Since heat from the evaporator, suction line, motor, and heat of compression is rejected in the condenser, the condenser coil must be kept clean and have the proper amount of airflow going through it. A dirty condenser or restricted airflow across the condenser cannot reject this heat fast enough, so there will be higher condensing pressure and temperature. Once the temperature is elevated, the condenser split will become greater and heat will be rejected at the required rate. However, the system will be operating at elevated condensing temperatures and pressures, causing unwanted inefficiencies from high compression ratios

As the condensing temperature rises farther above the ambient, the temperature difference between the ambient and the condensing temperature will become greater. This is defined as a higher condenser split. At higher splits, heat can now be rejected because a greater temperature difference will enhance heat transfer. The system will suffer at these higher condensing pressures and temperatures because of the unwanted low volumetric inefficiencies from the higher compression ratios.

High condensing pressures cause high compression ratios, which in turn, cause low volumetric efficiencies that cause low refrigerant flow rates. Low flow rates will not form much liquid subcooling; however, what subcooling is formed in the condenser will be at an elevated temperature and will reject heat to the ambient faster because of the higher condenser split. Because of this faster heat rejection, the liquid in the condenser will cool faster and have a greater temperature difference when compared to the condensing temperature. This is one of the big differences between an overcharge of refrigerant and a blocked condenser. An overcharge of refrigerant can cause very high condenser subcooling, while a blocked condenser will have normal-to-high subcooling.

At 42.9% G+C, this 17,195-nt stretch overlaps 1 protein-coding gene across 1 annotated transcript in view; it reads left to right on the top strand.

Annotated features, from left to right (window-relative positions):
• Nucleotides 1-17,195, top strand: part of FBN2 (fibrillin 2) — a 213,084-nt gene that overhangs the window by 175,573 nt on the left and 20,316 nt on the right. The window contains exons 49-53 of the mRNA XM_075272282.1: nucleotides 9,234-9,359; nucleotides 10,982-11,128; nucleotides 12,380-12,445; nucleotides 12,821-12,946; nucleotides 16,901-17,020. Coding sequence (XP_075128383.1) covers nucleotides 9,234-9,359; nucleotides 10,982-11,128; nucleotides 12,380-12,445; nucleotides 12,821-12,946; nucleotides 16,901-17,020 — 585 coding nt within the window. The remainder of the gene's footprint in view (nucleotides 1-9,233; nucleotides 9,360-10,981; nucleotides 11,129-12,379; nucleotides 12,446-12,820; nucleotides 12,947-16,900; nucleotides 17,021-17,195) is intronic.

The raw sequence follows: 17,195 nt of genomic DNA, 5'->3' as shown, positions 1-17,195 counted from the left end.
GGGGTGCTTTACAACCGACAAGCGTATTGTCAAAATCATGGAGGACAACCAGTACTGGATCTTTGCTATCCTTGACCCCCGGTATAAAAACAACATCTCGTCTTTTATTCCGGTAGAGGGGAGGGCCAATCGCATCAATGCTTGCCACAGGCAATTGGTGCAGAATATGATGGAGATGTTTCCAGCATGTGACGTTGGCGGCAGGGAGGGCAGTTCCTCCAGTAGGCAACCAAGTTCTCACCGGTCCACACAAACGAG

The TXV will try to maintain a constant amount of evaporator superheat, but because of the low refrigerant flows caused by low volumetric efficiencies, the evaporator may not keep up with the heat load. This could cause high refrigerated space temperatures and thus a bit higher evaporator pressures. Again, the TXV could be letting a little too much refrigerant out during the beginning of its opening stroke from the higher head pressures, causing a bit higher evaporator pressures. Otherwise, because the TXV is maintaining superheat and doing its job, there could be normal evaporator pressures — it all depends on the severity of the condenser's blocked condition.

The TXV will be maintaining the set evaporator superheat unless the condensing pressure exceeds the range of the valve. Each TXV has a pressure range that it can operate within, so consult the TXV manufacturer for more precise information on TXV temperature and pressure ranges.

The higher condensing pressures cause higher compression ratios, which lead to lower volumetric efficiencies.

Based on the system checklist and an analysis of the values, this system either has a dirty condenser or restricted airflow over the condenser. Hopefully this illustrates how using a system checklist can be an invaluable tool for service technicians to organize their thoughts along with recording and analyzing system temperatures and pressures for fast system diagnostics.